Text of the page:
Australia has always been at the cutting edge of coffee. From collectively hating Starbucks to postmodern, deconstructed flat whites to boxed cold brew, the land down under seems to be constantly asking itself, "What is coffee, mate?"
Well, the latest development in this apparent line of questioning comes via Melbourne's Matcha Mylkbar, and is blurring the line between warm smoothie and latte. What they propose is a bright blue coffee drink made from ginger, lemon, agave, blue algae powder, and coconut "mylk." That would make it vegan, caffeine-free, sugar-free, and thus void of any psychoactive properties—sounds like fuuuuun.
Deemed the "Smurf" by its creators, the latte-esque beverage costs AUD $8 (USD $6.10) and is part of Matcha Mylkbar's attempt to offer products that correspond with every colour of the rainbow; it also gets a lot of likes on Instagram. The hefty price tag certainly isn't in line with your run-of-the-mill morning drip, but there is a good reason for that, according to Mylkbar co-owner Mark Filippelli.
READ MORE: The Deconstructed Coffee That Has Australians in an Uproar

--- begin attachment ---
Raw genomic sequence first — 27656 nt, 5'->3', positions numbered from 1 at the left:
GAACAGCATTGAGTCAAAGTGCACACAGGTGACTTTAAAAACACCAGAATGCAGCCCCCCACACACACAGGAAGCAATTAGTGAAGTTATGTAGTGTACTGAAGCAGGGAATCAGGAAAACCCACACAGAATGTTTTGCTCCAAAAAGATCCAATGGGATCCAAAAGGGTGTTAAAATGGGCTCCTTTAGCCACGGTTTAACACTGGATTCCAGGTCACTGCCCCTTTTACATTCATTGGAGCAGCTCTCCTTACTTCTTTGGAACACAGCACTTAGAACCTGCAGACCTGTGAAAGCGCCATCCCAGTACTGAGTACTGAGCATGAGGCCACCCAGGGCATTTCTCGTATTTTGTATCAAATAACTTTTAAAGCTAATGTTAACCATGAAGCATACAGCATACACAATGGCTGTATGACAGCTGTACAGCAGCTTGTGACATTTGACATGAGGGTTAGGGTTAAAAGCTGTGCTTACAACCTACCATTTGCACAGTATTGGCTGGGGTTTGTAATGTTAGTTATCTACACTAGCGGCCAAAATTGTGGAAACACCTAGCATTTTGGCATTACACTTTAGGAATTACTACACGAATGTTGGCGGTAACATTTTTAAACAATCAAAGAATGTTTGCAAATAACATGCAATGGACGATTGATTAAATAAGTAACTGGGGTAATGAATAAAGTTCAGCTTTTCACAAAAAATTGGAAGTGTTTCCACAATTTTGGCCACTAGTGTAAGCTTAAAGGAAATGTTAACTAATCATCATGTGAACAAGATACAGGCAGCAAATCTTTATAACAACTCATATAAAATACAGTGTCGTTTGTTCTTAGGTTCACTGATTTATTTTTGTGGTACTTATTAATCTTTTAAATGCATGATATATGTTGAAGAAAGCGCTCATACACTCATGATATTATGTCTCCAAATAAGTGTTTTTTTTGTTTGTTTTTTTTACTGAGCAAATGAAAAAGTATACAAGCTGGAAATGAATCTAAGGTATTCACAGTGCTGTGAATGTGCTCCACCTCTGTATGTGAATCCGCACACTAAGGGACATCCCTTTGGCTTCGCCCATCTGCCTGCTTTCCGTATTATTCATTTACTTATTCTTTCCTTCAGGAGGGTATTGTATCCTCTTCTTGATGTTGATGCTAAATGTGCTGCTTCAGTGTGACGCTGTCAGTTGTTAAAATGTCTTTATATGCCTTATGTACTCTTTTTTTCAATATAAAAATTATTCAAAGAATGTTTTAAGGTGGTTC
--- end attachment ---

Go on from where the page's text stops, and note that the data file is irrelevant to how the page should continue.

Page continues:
"[Algae] is such a powerful antioxidant that one gram of it every day has a huge [health] benefit," Filippelli told News Corp Australia. "The average daily cost of one gram is over $3, so that's why we're charging $8." And while the Smurf coffee is certainly a healthy drink, it also begs a larger question. Namely, how can something that has no coffee in it qualify as coffee?
The answer, apparently, is to let go of our oppressive preconceived notions that keep us shackled to old, irrelevant concepts of coffee. Filippelli told News Corp that he'd sold "at least" 100 Smurf lattes in four days, suggesting that the latte, and how it's supposed to taste, is in the mouth of the beholder.
"It tastes like a warm lemon, ginger, and honey tonic. We don't use honey, as it's not vegan, so we use agave instead," Filippelli said, adding that the Smurf has "quite a tart aftertaste."
While that doesn't taste like any latte we've ever had, kudos to forward-looking Aussies for continuing to push the boundaries of what coffee is. It's already destined for hipsters on other shores.
Time to ponder these questions over a hot, black bodega brew.